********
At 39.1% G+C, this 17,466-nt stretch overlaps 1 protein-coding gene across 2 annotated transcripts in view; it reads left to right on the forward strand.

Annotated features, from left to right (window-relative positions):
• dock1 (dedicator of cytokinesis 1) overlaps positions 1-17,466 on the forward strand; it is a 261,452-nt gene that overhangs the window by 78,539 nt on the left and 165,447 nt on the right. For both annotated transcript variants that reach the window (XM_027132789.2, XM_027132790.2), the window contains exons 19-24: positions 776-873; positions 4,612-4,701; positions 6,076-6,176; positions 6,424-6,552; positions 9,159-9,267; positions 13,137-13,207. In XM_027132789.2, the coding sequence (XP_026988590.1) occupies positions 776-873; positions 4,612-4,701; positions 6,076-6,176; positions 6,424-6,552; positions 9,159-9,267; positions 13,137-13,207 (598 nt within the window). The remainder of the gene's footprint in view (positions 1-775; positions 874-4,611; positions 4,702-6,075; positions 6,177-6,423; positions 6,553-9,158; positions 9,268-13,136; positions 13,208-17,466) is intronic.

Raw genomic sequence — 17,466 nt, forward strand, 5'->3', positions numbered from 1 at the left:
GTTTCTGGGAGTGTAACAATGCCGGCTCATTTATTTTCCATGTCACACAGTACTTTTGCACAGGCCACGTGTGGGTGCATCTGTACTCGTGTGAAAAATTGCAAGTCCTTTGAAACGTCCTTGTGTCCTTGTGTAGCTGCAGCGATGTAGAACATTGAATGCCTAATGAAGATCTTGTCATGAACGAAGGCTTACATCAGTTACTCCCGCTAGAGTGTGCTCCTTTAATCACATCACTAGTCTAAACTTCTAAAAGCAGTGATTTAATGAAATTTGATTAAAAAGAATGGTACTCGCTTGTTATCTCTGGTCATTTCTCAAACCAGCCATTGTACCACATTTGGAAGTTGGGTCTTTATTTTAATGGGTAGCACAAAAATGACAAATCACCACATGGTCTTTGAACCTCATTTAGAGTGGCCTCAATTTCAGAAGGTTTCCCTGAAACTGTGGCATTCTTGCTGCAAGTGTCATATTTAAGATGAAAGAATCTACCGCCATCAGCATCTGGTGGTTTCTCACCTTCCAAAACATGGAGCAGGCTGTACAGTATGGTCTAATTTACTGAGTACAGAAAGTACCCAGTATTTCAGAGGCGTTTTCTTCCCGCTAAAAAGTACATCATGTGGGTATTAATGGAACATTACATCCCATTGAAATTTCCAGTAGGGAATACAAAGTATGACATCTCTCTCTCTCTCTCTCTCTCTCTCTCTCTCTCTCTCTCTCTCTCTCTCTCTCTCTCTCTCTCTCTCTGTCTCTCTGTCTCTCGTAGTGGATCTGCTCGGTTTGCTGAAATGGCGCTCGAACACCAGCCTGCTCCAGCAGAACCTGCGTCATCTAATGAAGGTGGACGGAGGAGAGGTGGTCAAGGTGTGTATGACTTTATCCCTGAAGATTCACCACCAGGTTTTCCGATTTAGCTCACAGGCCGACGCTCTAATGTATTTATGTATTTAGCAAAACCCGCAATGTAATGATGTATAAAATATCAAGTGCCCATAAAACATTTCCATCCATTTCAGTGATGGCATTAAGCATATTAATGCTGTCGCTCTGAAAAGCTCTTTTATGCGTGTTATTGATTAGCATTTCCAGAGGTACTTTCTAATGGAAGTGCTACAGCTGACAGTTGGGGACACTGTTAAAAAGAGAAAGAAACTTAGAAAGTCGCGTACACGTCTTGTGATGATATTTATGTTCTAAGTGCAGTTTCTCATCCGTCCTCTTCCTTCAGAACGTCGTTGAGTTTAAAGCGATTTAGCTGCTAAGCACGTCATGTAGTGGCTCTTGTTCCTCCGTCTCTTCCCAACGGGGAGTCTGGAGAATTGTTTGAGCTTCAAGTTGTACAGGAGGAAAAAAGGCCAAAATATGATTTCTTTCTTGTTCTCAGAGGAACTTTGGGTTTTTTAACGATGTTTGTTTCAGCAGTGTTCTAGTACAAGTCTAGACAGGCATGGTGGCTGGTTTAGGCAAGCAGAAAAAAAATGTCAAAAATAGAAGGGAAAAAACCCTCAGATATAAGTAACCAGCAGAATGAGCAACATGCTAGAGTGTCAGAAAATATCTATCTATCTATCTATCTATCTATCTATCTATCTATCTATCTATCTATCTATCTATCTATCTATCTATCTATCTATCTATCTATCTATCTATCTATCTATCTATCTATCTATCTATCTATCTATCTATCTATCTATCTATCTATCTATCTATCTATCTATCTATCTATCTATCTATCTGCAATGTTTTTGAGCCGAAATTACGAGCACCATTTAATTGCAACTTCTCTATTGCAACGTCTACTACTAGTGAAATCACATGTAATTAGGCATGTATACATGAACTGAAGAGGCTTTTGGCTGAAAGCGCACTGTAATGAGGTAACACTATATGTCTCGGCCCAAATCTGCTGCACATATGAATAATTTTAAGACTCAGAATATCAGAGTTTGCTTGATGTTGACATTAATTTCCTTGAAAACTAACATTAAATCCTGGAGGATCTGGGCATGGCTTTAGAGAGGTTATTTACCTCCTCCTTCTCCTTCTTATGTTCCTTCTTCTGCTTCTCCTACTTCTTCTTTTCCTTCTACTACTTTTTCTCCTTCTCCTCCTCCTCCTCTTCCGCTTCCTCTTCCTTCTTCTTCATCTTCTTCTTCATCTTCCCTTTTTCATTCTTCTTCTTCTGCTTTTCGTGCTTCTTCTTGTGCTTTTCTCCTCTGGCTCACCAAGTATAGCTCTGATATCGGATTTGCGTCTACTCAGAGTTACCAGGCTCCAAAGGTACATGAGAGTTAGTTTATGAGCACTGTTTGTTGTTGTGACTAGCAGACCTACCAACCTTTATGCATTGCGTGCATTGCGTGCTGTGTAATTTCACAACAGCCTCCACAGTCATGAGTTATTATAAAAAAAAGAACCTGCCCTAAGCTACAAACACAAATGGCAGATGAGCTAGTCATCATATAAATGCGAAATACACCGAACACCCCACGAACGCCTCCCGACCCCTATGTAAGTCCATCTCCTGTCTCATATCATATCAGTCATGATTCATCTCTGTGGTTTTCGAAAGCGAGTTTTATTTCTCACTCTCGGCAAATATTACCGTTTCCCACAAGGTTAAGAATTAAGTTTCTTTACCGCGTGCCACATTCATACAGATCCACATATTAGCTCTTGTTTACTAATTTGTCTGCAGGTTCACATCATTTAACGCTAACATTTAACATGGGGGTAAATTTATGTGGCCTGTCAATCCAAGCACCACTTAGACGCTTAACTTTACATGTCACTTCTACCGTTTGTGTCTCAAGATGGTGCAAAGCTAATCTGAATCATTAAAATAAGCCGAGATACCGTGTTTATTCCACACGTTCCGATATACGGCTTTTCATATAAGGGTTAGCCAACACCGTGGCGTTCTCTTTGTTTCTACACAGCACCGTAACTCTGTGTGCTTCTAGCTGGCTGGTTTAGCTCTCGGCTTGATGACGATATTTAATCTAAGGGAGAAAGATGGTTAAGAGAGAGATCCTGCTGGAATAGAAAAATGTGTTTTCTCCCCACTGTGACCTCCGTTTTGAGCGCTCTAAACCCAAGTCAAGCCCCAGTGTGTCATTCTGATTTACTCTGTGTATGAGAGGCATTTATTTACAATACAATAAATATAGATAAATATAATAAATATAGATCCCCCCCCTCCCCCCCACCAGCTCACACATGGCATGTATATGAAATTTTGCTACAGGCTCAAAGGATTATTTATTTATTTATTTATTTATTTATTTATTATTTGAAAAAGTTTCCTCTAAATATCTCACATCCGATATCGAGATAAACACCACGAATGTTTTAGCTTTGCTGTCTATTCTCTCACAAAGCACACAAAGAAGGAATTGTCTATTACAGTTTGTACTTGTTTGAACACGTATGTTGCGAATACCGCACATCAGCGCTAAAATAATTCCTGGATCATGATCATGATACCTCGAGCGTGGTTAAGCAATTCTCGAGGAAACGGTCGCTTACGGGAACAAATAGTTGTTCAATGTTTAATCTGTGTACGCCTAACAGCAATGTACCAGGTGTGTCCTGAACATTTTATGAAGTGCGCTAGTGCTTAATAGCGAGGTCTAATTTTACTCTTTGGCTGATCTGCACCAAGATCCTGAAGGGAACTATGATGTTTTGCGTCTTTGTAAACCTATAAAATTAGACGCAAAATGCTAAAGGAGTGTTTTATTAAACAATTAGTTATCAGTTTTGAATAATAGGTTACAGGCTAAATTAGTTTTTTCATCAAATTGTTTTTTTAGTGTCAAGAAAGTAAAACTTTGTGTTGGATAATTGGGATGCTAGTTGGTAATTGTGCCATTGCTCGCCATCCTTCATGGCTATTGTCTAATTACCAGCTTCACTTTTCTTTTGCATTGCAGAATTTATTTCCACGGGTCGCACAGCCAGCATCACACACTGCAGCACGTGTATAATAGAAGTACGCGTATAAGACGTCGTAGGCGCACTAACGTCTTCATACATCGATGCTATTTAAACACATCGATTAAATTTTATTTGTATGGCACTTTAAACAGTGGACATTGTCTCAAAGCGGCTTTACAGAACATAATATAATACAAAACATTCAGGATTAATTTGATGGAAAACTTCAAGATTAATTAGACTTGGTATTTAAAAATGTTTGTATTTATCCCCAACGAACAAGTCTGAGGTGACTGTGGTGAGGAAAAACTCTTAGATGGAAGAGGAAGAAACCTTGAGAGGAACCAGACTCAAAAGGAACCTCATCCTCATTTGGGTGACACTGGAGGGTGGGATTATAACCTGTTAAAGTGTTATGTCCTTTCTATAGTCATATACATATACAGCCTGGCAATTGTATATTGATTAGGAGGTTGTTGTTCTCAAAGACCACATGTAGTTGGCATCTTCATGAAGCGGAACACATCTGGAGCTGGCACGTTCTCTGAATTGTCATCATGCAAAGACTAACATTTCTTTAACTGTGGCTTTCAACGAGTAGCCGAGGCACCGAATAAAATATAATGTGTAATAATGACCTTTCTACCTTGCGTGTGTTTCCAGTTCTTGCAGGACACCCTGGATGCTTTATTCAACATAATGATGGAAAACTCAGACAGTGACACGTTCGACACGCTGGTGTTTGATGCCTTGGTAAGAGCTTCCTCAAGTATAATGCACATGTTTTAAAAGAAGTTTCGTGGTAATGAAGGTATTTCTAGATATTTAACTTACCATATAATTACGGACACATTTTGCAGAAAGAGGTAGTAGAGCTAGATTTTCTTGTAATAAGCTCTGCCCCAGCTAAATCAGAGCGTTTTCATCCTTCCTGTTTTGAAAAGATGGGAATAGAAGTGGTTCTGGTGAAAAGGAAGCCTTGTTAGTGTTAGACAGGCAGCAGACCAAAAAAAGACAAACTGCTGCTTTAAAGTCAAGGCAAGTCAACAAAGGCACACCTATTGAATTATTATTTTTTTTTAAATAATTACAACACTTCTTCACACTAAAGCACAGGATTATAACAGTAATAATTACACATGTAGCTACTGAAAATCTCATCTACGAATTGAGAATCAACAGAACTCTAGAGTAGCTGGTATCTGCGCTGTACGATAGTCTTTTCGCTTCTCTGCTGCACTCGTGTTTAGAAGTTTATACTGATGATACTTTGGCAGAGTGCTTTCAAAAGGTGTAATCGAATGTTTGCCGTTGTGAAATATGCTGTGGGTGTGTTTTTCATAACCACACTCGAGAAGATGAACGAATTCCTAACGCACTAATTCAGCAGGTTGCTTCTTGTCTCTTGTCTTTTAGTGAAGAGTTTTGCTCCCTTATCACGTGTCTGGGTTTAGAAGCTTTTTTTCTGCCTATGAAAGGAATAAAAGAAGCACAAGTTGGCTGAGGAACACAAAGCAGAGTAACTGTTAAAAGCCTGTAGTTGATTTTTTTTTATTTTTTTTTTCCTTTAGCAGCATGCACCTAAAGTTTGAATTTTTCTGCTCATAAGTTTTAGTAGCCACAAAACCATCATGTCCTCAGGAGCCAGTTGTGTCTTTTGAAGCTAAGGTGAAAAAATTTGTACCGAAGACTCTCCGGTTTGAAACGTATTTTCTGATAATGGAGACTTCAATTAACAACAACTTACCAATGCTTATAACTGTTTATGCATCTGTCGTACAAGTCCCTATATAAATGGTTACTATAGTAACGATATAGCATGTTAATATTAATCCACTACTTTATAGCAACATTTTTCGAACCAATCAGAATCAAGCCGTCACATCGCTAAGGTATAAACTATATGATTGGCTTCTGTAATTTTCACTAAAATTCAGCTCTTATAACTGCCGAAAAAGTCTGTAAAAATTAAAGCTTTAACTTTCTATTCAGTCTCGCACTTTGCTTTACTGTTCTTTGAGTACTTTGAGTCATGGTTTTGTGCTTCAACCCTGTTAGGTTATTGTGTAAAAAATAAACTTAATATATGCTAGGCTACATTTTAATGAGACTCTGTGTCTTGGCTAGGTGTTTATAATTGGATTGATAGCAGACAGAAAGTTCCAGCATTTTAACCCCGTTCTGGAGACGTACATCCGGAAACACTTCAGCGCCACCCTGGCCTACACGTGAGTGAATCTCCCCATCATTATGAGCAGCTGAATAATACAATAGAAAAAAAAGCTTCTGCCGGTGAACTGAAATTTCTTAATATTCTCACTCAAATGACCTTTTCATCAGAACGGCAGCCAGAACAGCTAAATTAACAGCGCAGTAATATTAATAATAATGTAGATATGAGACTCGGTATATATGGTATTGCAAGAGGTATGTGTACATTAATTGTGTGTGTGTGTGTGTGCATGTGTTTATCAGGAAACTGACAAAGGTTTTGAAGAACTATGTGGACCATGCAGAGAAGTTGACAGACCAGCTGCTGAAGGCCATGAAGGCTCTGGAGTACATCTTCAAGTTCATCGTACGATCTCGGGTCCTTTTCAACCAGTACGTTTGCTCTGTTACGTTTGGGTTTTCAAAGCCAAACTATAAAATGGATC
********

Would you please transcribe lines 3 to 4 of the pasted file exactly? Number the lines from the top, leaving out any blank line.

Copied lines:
• dock1 (dedicator of cytokinesis 1) overlaps positions 1-17,466 on the forward strand; it is a 261,452-nt gene that overhangs the window by 78,539 nt on the left and 165,447 nt on the right. For both annotated transcript variants that reach the window (XM_027132789.2, XM_027132790.2), the window contains exons 19-24: positions 776-873; positions 4,612-4,701; positions 6,076-6,176; positions 6,424-6,552; positions 9,159-9,267; positions 13,137-13,207. In XM_027132789.2, the coding sequence (XP_026988590.1) occupies positions 776-873; positions 4,612-4,701; positions 6,076-6,176; positions 6,424-6,552; positions 9,159-9,267; positions 13,137-13,207 (598 nt within the window). The remainder of the gene's footprint in view (positions 1-775; positions 874-4,611; positions 4,702-6,075; positions 6,177-6,423; positions 6,553-9,158; positions 9,268-13,136; positions 13,208-17,466) is intronic.

Raw genomic sequence — 17,466 nt, forward strand, 5'->3', positions numbered from 1 at the left: